This article is from the archive of our partner .

There was a minute where we thought that maybe, just maybe, Hollywood would actually silence itself as some sort of gesture to the victimes of the Aurora shooting. How naive we were. 

Warner Bros. and other studios announced they were going to hold off on announcing the box office grosses for The Dark Knight Rises in the wake of the shooting. Rentrak and other box office data collectors agreed to do the same. Everyone planned to hold off until Monday to announce anything. It was an empty gesture, sure, but it was something. 

And yet, here's Nikki Finke at Deadline reporting studio sources leaked her the box office information. She at least defended reporting the box office numbers like this: 

It may seem callous to post about less-than-packed theaters around the country and North American and worldwide box office this weekend after the Colorado movie theater tragedy. And of course our hearts go out to those killed and wounded. (I stayed up all Friday post-midnight/pre-dawn reporting on the shooting as the horrendous event unfolded.)  But this is an entertainment business website that tracks movie grosses. And so many filmmakers inside and outside Hollywood worked exhaustively on The Dark Knight Rises — just as they do on every pic released each year — that the final product should be examined for its success vis a vis ticket sales.

And here's the New York Times reporting studio officials leaked the movie's box office information to them:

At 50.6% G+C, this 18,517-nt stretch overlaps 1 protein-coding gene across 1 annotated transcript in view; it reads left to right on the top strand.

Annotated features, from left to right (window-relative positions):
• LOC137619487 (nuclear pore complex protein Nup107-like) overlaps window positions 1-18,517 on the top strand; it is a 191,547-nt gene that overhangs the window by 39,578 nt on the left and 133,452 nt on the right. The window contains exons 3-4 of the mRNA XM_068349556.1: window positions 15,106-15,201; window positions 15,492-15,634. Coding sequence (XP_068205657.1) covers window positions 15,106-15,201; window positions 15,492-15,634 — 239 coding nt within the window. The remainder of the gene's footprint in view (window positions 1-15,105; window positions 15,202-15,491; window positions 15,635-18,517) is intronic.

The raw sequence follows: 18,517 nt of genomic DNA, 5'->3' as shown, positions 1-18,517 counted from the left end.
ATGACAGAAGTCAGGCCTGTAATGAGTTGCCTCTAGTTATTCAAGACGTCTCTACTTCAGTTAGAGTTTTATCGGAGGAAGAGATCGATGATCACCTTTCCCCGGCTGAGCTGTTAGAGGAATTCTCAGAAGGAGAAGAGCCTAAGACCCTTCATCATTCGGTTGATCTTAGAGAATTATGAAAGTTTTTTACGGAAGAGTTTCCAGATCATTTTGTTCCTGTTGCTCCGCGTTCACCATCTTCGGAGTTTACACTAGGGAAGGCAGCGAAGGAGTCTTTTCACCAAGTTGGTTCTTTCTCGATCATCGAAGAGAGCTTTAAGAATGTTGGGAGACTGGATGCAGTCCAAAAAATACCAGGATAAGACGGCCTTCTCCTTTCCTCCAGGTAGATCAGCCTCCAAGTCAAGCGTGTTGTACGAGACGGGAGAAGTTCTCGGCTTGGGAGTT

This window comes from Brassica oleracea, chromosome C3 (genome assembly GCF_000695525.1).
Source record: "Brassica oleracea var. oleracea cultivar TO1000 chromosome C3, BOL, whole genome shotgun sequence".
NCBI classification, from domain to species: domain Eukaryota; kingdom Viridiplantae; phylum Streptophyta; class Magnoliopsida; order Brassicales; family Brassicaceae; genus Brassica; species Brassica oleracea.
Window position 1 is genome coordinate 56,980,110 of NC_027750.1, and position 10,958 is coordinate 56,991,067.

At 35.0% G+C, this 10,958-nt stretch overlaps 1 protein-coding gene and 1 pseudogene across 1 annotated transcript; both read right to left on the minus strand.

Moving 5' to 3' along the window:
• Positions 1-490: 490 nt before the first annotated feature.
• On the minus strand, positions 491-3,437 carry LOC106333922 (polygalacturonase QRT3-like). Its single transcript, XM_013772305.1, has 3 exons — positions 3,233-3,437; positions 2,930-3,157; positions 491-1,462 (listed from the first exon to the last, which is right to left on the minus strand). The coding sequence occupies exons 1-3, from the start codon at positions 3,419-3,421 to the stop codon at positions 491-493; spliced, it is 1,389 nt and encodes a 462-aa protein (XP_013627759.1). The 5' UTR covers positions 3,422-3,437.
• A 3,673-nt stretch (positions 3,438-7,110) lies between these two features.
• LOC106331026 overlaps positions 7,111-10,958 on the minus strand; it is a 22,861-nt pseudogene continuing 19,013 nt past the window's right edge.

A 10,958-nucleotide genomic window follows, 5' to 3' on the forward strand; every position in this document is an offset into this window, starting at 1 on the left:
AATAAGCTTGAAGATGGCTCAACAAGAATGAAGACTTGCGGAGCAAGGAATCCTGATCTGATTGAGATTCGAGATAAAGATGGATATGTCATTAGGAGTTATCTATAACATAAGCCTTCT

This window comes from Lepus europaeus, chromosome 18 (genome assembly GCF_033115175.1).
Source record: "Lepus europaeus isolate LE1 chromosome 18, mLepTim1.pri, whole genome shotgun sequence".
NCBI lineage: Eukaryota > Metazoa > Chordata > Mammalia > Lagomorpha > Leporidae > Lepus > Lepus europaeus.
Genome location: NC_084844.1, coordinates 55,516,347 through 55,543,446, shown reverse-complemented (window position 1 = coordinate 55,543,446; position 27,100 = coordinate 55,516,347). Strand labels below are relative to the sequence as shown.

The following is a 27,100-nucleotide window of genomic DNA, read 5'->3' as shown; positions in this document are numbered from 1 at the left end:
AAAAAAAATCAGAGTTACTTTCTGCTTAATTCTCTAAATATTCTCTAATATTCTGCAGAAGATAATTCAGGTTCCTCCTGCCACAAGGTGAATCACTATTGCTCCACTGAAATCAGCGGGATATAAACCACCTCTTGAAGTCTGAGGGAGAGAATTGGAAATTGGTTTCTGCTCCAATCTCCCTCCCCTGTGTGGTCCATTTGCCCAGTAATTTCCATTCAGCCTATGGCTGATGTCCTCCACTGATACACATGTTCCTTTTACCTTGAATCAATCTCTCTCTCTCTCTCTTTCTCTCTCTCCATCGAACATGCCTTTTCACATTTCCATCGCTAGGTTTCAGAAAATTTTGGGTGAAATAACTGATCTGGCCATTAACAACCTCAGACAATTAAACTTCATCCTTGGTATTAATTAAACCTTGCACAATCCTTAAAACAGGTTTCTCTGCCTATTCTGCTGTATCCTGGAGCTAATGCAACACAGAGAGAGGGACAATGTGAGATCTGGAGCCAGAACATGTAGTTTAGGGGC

But the money at stake was too big for moviedom to ignore, and studio officials with access to box-office numbers provided them to The New York Times. Those officials, in private, spent the weekend seemingly marveling at the ability of “The Dark Knight Rises” to maintain much of its momentum in the wake of the killings.

They didn't defend their reporting at any point. The Hollywood Reporter has the numbers too, but at no point do they mention how they got them, or do they justify reporting the numbers despite an almost industry wide agreement to stay silent for an extra day. 

When websites that exist for the sole purpose of reporting box office numbers stay silent, why couldn't everyone else? No one could take a Sunday off?

We aren't going to include anything about the movie's actual performance in this space. If you want to know that badly, click away. Warner Bros. pledge of silence was an empty gesture. It didn't do anything. It was the studio agreeing to not spend the weekend celebrating a movie that's expected to bring them in boatloads of money. Realistically, if the shooting hadn't happened, Warner would have spent the weekend bragging endlessly about the movie's performance to the press. It was an agreement not to be obnoxious about it. And they (the industry, at least) couldn't even do that. Instead, we get word they're "quietly amazed" that a shooting didn't stop everyone from seeing their precious movie.

We're going to join Gawker's Max Read and the New York Times' Nate Silver and suggest the studio donates some of the proceeds from the weekend's box office performance to mental health clinics or anti-gun organizations. The movie's going to gross over a billion dollars worldwide by the time it leaves theaters. You can spare $20 million, Warner. 

This article is from the archive of our partner The Wire.

We want to hear what you think about this article. Submit a letter to the editor or write to